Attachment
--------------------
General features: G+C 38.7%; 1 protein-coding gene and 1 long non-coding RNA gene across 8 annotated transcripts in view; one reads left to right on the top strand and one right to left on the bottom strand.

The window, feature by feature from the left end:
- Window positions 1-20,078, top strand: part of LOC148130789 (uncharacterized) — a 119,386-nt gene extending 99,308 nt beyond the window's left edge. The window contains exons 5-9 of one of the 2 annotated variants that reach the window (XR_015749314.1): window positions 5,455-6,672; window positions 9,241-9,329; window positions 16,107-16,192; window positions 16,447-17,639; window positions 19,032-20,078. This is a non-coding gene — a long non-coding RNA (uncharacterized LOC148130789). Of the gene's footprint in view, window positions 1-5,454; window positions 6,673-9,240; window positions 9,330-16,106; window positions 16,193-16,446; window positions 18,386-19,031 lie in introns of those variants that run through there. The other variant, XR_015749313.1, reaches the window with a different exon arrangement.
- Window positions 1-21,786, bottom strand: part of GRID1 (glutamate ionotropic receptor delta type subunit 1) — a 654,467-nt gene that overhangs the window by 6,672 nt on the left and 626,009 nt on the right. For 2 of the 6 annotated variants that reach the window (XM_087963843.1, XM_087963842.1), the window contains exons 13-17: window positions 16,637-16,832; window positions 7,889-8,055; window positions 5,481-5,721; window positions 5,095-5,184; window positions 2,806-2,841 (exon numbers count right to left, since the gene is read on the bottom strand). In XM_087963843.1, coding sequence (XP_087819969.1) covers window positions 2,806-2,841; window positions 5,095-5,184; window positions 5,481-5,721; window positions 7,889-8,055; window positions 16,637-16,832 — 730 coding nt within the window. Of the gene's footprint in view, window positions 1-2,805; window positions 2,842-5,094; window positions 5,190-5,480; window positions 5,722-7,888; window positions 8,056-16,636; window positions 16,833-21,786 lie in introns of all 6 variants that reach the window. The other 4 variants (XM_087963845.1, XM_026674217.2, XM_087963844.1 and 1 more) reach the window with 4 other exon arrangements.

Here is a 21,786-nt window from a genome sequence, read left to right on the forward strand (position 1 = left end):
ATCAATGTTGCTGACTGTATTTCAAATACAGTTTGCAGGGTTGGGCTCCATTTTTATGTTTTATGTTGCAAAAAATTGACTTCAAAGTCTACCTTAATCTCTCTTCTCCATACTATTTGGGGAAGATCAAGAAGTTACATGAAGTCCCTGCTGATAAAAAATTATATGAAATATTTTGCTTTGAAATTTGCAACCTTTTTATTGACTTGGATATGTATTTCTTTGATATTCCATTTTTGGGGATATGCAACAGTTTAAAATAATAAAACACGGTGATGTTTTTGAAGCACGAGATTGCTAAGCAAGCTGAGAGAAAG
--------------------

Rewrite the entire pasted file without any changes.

General features: G+C 38.7%; 1 protein-coding gene and 1 long non-coding RNA gene across 8 annotated transcripts in view; one reads left to right on the top strand and one right to left on the bottom strand.

The window, feature by feature from the left end:
- Window positions 1-20,078, top strand: part of LOC148130789 (uncharacterized) — a 119,386-nt gene extending 99,308 nt beyond the window's left edge. The window contains exons 5-9 of one of the 2 annotated variants that reach the window (XR_015749314.1): window positions 5,455-6,672; window positions 9,241-9,329; window positions 16,107-16,192; window positions 16,447-17,639; window positions 19,032-20,078. This is a non-coding gene — a long non-coding RNA (uncharacterized LOC148130789). Of the gene's footprint in view, window positions 1-5,454; window positions 6,673-9,240; window positions 9,330-16,106; window positions 16,193-16,446; window positions 18,386-19,031 lie in introns of those variants that run through there. The other variant, XR_015749313.1, reaches the window with a different exon arrangement.
- Window positions 1-21,786, bottom strand: part of GRID1 (glutamate ionotropic receptor delta type subunit 1) — a 654,467-nt gene that overhangs the window by 6,672 nt on the left and 626,009 nt on the right. For 2 of the 6 annotated variants that reach the window (XM_087963843.1, XM_087963842.1), the window contains exons 13-17: window positions 16,637-16,832; window positions 7,889-8,055; window positions 5,481-5,721; window positions 5,095-5,184; window positions 2,806-2,841 (exon numbers count right to left, since the gene is read on the bottom strand). In XM_087963843.1, coding sequence (XP_087819969.1) covers window positions 2,806-2,841; window positions 5,095-5,184; window positions 5,481-5,721; window positions 7,889-8,055; window positions 16,637-16,832 — 730 coding nt within the window. Of the gene's footprint in view, window positions 1-2,805; window positions 2,842-5,094; window positions 5,190-5,480; window positions 5,722-7,888; window positions 8,056-16,636; window positions 16,833-21,786 lie in introns of all 6 variants that reach the window. The other 4 variants (XM_087963845.1, XM_026674217.2, XM_087963844.1 and 1 more) reach the window with 4 other exon arrangements.

Here is a 21,786-nt window from a genome sequence, read left to right on the forward strand (position 1 = left end):
ATCAATGTTGCTGACTGTATTTCAAATACAGTTTGCAGGGTTGGGCTCCATTTTTATGTTTTATGTTGCAAAAAATTGACTTCAAAGTCTACCTTAATCTCTCTTCTCCATACTATTTGGGGAAGATCAAGAAGTTACATGAAGTCCCTGCTGATAAAAAATTATATGAAATATTTTGCTTTGAAATTTGCAACCTTTTTATTGACTTGGATATGTATTTCTTTGATATTCCATTTTTGGGGATATGCAACAGTTTAAAATAATAAAACACGGTGATGTTTTTGAAGCACGAGATTGCTAAGCAAGCTGAGAGAAAG